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Reviewed by:
  • Dojoji—A Lovers’ Duet; The Sentimental Plasterer; Nezumi, the Japanese Robin Hood
  • Samuel L. Leiter
Dojoji—A Lovers’ Duet; The Sentimental Plasterer; Nezumi, the Japanese Robin Hood. Cinema Kabuki: Marty Gross Film Productions, Toronto, Canada.

Readers of a certain age will have no difficulty recalling the days, not that long ago, when access to top-quality films of Asian theatre performance was so rare that the few available examples were familiar to anyone who had an interest in the field. To be able to see films that were not to be found even in well-stocked audiovisual departments at major colleges and universities, one might have had to visit the countries of their origins to examine the archives of leading theatrical institutions. A few decades ago, the Association for Asian Performance even established a clearinghouse for the rental of Asian theatre films that were difficult to otherwise obtain. Those days, thankfully, are long gone.

Researchers no longer have to view 16 mm films—remember all that fussing with threading film through spools, and the horror of seeing a burning frame when the film got stuck?—since video has replaced such old-fashioned technology. And video, first with tapes and then with DVDs, small in size and easy to duplicate, quickly became marketable, both to individual consumers and—most widely—to institutional consumers, from a variety of distributors. In the field of Japanese theatre, the most significant distributor of quality videos, mainly of kabuki (for which thirty-three videos are available), but with a growing library of other genres (as well as DVDs on Japanese culture and language), is Marty Gross, a Canadian, who has made available to the worldwide market a collection for which teachers, students, and theatre lovers in general owe him a debt of gratitude.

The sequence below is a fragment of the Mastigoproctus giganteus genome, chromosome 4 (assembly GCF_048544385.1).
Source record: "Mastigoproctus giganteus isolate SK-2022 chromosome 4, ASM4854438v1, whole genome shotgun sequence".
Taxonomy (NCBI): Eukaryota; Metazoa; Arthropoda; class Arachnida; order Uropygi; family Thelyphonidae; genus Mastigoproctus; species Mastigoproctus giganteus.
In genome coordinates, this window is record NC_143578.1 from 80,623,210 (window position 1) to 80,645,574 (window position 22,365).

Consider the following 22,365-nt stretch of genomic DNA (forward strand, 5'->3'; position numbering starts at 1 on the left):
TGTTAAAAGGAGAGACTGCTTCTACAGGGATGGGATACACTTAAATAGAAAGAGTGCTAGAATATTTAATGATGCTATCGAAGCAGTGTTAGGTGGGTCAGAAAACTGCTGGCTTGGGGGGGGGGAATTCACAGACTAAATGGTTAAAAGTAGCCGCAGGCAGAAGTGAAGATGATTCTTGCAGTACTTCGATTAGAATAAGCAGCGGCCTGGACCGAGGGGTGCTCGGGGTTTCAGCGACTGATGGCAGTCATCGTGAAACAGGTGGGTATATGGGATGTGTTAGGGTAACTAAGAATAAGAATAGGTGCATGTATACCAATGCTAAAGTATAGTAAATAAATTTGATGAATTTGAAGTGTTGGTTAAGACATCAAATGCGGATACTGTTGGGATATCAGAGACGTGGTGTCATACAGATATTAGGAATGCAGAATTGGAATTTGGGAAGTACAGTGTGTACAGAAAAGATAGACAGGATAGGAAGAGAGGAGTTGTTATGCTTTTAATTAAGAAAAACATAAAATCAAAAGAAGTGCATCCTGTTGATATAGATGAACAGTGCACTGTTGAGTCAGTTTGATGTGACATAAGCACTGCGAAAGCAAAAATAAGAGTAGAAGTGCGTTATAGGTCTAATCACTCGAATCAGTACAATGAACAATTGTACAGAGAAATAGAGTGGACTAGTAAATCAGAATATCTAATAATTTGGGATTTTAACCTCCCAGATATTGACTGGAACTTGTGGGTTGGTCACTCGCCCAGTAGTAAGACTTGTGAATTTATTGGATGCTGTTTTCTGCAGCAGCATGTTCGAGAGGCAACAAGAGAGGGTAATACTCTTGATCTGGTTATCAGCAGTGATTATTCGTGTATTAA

Gross’s extensive list of videos, and their prices, can be viewed at his [End Page 610] Web site, Recently, he has expanded his operations to present public presentations of high definition videos, shot with multiple cameras and using six-channel sound, in regular movie theatres, under the rubric Cinema Kabuki. In 2009, Toronto filmgoers were offered one-time only screenings of five kabuki films, Triple Lion Dance, The Peony Lantern, Dojoji—A Lovers’ Duet, The Sentimental Plasterer, and Nezumi, the Japanese Robin Hood; the first two were show in both the fall and spring, and the latter three were added in the fall. Through Mr. Gross’s kindness, I was able to view the latter trio and offer the following brief responses for those who may have the opportunity to see them should screenings become available outside Toronto, which Mr. Gross is hoping to facilitate. Each is recorded from an actual stage performance, with a full audience in attendance. They are not presently available for sale.

Dojoji—A Lovers’ Duet (Kyokanoko Musume Ninin Dōjōji, usually shortened to Ninin Dojoji) is a dance play, most famous in the version generally titled Kyōkanoko Musume Dōjōji, or simply Musume Dōjōji, and published in English as The Maiden at the Dōjō Temple; it is one of many variations on the theme of a jealous maiden who visits the Dōjō Temple, home of the handsome priest she believes abandoned her after promising to be her spouse, in order to wreak vengeance during the dedication of a huge bell. It is typical of kabuki for a popular subject to be given unusual twists in new versions, even when the traditional treatment remains a constant presence in the repertoire. Whereas Musume Dōjōji features only a single maiden, in Ninin Dōjōji there are two, offering a pair of skilled dancer-actors opportunities for complex choreography playing off their mirror images. The stars of this production, filmed at Tokyo’s Kabuki-za, are the veteran Bandō Tamasaburō V, kabuki’s leading onnagata (female-role specialist), and the younger actor Onoe Kikunosuke V, son of the great Onoe Kikugorō VII. Subtitles, including occasional exposition, are by Mark Oshima.

While Dojoji—A Lovers’ Duet stands on its own as an example of classical Japanese dance (nihon buyō) at its best, those familiar with Musume Dōj...